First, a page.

I realized that I talk a lot about my younger students, but I haven't really talked about my 8th graders on the blog, so I'm going to share a little bit about what I do with them. Since we got back from Christmas Break, I picked up writing in a huge way, and we've completed two really big writing pieces that I'm pretty proud of. There are only three students in my 8th grade class, (I know!) so we can get a lot done in just a few weeks' time. However, if just one student is absent, it makes a marked difference and I feel like I'm pulling teeth to get anything done.
First we covered narrative writing, then moved on to speculative, and now we are moving on to Open Ended Questions. (More on that in a minute.) I do something pretty fun for their Do-Now- we do 5 Minute Writing from a Scholastic e-book I have. I project a prompt on the board, something like "A magic fairy gave you $1,000. Write a story about what you would do with it." Then, they have 5 minutes to write a paragraph with a topic sentence, three details, and a concluding sentence. We read our paragraphs aloud (I write one too) and we check each other's for the necessary components and mark them up with pens or highlighters. My students have a love/hate relationship with 5 Minute Writing, but we have had some great stories!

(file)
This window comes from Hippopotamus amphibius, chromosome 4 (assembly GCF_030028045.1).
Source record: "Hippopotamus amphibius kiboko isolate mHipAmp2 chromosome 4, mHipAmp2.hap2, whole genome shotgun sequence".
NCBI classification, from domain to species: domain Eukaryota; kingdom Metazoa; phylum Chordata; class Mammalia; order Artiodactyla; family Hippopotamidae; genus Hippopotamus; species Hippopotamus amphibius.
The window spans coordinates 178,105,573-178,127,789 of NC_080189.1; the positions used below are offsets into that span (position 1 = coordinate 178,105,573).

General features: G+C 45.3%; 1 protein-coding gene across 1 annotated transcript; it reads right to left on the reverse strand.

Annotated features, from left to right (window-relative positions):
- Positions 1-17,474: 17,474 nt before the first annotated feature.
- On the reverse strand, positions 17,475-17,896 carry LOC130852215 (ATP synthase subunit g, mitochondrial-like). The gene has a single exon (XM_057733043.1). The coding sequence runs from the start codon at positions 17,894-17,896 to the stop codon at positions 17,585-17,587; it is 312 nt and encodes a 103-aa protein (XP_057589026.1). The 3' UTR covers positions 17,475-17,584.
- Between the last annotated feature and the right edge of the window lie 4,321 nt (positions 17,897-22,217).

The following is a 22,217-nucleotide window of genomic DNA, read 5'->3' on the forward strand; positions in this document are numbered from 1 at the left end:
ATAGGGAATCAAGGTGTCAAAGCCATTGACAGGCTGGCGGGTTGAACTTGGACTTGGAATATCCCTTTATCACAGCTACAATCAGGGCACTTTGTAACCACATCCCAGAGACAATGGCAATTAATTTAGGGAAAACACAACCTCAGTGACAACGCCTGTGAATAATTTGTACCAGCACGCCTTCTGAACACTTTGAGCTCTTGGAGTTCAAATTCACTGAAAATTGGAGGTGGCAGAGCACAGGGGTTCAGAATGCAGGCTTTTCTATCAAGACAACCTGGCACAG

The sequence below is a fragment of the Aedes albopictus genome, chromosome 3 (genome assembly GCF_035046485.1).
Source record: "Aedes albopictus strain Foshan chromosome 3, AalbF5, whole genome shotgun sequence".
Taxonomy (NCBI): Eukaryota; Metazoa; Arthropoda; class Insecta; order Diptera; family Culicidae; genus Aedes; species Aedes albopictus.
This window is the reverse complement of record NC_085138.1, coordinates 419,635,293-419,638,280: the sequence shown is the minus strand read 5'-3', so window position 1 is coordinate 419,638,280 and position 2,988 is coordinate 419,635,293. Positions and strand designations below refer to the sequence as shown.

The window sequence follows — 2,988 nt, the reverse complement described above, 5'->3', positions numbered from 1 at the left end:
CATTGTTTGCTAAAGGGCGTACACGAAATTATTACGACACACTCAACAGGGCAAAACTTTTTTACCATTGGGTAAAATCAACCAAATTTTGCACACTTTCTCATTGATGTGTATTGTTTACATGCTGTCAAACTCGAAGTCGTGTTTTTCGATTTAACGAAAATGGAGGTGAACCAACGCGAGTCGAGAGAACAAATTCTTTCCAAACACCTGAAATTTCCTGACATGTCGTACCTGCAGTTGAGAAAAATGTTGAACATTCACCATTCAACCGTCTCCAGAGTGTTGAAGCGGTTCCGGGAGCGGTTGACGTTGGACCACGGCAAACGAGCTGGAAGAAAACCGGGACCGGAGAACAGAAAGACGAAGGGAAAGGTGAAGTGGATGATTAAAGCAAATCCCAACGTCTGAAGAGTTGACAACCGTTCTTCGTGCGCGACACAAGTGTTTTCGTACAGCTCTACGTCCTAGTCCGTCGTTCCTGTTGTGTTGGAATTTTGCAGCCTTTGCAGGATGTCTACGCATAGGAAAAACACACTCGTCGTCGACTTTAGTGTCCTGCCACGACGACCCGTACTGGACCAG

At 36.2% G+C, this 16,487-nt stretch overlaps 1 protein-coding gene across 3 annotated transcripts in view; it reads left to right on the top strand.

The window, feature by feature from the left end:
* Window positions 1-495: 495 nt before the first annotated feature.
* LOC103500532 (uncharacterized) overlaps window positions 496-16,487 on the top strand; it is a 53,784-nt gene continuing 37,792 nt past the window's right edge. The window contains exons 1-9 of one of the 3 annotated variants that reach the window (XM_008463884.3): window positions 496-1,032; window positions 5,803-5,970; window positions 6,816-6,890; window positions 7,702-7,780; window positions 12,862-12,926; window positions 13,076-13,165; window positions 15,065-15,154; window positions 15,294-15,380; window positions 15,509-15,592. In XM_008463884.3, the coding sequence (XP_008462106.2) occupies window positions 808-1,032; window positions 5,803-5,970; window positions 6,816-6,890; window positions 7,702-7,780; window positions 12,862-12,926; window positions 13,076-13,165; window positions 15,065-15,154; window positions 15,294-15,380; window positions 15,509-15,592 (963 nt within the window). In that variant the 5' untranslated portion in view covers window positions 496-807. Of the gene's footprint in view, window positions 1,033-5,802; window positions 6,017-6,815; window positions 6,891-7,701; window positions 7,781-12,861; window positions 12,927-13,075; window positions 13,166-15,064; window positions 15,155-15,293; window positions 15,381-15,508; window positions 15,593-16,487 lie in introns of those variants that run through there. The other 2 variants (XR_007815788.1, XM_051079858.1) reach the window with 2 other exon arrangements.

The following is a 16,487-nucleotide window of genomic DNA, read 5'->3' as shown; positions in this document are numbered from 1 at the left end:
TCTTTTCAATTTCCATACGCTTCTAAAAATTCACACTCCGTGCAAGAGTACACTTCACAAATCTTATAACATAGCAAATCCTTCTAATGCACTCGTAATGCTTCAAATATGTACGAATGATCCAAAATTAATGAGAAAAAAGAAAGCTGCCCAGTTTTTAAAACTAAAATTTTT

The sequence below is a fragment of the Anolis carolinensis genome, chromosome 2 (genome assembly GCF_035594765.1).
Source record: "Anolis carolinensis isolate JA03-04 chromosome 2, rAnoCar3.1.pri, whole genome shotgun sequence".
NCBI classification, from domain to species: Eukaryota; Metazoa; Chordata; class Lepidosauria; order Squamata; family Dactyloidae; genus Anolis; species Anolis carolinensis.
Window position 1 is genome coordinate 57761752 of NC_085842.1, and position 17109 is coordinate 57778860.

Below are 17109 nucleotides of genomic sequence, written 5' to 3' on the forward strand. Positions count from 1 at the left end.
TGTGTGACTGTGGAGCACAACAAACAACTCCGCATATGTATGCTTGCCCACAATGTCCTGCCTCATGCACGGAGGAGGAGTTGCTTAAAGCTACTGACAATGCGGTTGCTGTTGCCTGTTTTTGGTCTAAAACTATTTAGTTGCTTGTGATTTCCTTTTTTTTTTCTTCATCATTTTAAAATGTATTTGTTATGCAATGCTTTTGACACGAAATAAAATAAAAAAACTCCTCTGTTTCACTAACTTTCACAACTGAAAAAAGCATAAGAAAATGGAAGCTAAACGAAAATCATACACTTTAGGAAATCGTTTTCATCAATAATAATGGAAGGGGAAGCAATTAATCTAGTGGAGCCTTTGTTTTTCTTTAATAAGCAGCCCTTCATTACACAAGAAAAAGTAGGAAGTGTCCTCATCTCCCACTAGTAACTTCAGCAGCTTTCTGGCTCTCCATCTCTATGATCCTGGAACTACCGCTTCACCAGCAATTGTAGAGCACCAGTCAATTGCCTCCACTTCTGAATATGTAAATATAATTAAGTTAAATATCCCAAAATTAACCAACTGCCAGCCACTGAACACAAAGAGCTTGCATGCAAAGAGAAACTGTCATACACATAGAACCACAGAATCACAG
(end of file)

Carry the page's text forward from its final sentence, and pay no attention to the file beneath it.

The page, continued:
Moving on to Open Ended Questions. If you teach in NJ, you know all about OEQ's. They are the bane of an ELL existence, because they require very little imagination and a lot of background knowledge. I broke out a book of non-fiction reading comprehension passages and we began working. The passage we worked on was about earthquakes, and boy did we have our work cut out for us. We talked about the word "shift", we experimented with an earthquake on our desks, we
Finally, we moved on to the Open Ended Question at the end of the passage. I created an anchor chart to help them organize their ideas, and I'm sharing it with you. Because after all the trouble we had with reading, they shone in their writing! We aren't done yet, but I wanted to share my freebie with you in case any of you are working on OEQ's soon.
Click on either picture to download the freebie. Not only do we have the state test, but we have the ACCESS by WIDA test coming up in April, which measures ELL's on Reading, Writing, Listening, and Speaking. I want my students to be prepared, but I don't want to drown them in test prep- I think guided reading and writing is a good way to do that.
Let me know what you think about test prep for ESL students, and does your state take the ACCESS test? How do you prepare your kids?